Bollywood and culture in an emerging India
Adult comedies aren’t too common in mainstream Bollywood. Most comedy films will try to throw in a couple of raunchy jokes to get a few laughs from the audience, but to make an out-and-out risqué film isn’t very common.
Sachin Yardi’s sequel to the 2005 “Kya Kool Hain Hum” certainly tries to fill in that gap. There is double entendre, skin show, crude gestures and lots of old e-mail forwards converted into one-liners.
There is also no pretence here — there is the skeleton of a story and after the first half, everyone stops pretending they are even trying to tell you one. Instead, Yardi strings together several gags and songs, almost as if he is hoping that the many bawdy jokes will make up for the lack of real content.
Riteish Deshmukh and Tusshar Kapoor play Sid and Adi, two friends who are poor (but own a luxury car, a MacBook and designer clothes) but have big ambitions. Adi (Kapoor) fancies himself an actor, but can only find work in television shopping commercials. Sid (Deshmukh) is a DJ who has to be content playing at dandiya parties. That is about the only coherent part of the story.
Reviewing a movie like Sajid Khan’s “Housefull 2” is a futile exercise. In fact, I don’t think the makers of this film made it for creative purposes — this is a money-making venture, and going by the number of people who came to watch it at 9: 15 a.m. on Good Friday morning, I would say it’s well on its way to becoming a successful one.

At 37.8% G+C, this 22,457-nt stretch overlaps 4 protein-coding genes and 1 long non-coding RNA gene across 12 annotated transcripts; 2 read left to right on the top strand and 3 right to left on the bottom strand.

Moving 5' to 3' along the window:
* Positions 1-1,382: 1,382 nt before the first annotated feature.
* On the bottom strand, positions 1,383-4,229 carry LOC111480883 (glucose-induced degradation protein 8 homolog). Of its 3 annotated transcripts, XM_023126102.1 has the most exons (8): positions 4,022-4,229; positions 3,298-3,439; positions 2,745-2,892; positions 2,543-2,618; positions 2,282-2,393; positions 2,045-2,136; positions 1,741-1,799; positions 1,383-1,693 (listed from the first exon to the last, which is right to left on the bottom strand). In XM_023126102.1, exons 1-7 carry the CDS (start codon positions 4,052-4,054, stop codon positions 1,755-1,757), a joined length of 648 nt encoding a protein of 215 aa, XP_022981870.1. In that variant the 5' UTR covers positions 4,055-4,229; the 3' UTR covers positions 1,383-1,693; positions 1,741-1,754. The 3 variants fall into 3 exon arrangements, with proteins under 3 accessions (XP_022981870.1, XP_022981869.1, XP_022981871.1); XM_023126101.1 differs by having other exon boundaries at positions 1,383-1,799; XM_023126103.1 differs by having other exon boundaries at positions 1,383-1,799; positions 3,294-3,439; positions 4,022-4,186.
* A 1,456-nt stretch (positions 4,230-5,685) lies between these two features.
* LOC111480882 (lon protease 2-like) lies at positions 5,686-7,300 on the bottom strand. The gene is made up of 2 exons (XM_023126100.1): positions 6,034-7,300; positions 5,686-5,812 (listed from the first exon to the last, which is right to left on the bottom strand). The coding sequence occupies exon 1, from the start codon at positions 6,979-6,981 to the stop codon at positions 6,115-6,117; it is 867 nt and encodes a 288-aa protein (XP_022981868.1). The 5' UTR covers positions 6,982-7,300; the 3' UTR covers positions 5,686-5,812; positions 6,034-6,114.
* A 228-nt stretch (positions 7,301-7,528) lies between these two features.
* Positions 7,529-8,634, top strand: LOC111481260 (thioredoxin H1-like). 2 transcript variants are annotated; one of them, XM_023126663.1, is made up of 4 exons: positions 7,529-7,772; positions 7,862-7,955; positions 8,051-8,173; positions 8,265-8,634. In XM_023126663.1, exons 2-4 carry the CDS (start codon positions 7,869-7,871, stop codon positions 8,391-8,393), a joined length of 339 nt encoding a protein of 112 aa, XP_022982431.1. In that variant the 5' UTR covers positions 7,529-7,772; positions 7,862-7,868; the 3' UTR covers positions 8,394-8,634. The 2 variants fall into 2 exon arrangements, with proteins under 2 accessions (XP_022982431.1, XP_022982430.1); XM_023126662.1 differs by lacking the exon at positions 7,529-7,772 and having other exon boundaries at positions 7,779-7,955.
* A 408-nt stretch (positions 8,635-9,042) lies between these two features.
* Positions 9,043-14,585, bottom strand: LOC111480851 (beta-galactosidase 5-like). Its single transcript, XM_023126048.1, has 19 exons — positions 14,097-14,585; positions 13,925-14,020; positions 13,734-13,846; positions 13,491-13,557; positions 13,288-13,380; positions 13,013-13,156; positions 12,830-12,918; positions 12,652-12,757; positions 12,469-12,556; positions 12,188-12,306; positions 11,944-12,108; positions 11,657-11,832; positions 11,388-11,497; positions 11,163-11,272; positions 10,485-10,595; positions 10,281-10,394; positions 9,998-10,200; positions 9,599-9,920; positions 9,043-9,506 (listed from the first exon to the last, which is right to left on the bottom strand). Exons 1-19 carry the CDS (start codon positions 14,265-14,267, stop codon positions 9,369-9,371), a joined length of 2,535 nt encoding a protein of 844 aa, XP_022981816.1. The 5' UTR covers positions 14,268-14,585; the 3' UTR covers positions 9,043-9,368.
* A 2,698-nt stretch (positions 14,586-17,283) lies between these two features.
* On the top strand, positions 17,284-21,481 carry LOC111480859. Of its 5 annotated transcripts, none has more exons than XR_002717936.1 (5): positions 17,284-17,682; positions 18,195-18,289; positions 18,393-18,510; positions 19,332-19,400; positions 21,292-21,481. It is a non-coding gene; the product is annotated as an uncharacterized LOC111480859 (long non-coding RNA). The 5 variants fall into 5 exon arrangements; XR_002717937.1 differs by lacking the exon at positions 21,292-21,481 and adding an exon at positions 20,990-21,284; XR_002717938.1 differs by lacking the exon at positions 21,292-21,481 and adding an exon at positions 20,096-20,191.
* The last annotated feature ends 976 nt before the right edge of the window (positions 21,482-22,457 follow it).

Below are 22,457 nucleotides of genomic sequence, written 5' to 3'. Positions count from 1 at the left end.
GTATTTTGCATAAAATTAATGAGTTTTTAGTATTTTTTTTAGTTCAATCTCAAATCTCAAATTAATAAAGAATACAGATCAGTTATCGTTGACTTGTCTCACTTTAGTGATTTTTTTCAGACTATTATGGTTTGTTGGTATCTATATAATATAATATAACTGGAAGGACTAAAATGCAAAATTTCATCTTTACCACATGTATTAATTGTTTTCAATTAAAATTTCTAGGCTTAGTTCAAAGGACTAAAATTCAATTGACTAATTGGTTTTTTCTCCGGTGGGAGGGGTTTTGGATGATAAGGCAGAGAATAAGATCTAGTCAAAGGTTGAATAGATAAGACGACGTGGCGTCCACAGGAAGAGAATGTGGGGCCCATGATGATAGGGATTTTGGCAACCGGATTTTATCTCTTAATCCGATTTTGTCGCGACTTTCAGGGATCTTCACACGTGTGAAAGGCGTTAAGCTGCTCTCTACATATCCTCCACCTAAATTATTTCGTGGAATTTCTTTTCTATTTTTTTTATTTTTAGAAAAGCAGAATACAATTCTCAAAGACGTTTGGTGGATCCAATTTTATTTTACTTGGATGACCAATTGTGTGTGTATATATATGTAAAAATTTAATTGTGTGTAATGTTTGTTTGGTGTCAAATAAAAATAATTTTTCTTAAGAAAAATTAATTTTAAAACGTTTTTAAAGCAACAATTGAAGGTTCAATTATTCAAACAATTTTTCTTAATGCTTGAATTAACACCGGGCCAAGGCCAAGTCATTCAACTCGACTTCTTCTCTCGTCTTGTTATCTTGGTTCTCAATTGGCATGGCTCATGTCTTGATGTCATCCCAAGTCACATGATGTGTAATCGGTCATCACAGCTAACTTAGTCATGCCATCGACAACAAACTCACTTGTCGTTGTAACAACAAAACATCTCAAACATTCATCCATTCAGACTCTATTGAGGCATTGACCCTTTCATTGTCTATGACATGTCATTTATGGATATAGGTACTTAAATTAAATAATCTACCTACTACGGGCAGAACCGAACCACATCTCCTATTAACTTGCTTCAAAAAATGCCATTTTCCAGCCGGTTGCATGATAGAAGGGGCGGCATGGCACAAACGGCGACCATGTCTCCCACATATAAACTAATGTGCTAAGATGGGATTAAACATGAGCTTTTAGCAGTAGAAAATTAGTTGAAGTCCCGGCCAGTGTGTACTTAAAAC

Khan doesn’t take off from where the first “Housefull” left off — this is a whole other story. But he does keep the toilet humour, over-the-top acting and noise pollution that characterised the 2010 film. Instead of laughing gas at the Buckingham Palace, he adds a fake Prince Charles who attends a wedding at the end and persuades one of the characters to stop shooting people in the name of “the queen and the country”.
The first few scenes of Milap Zaveri’s “Jaane Kahaan Se Aayi Hai” are actually quite funny. The dialogues are fairly okay and at one or two points you actually smile. Maybe this will actually turn out well, you tell yourself.
But when has life ever been that simple?
Especially a film critic’s life. Of course the film goes unbearably downhill from there and you want to throw something at the screen at the end of the two-and-a-half hour screening.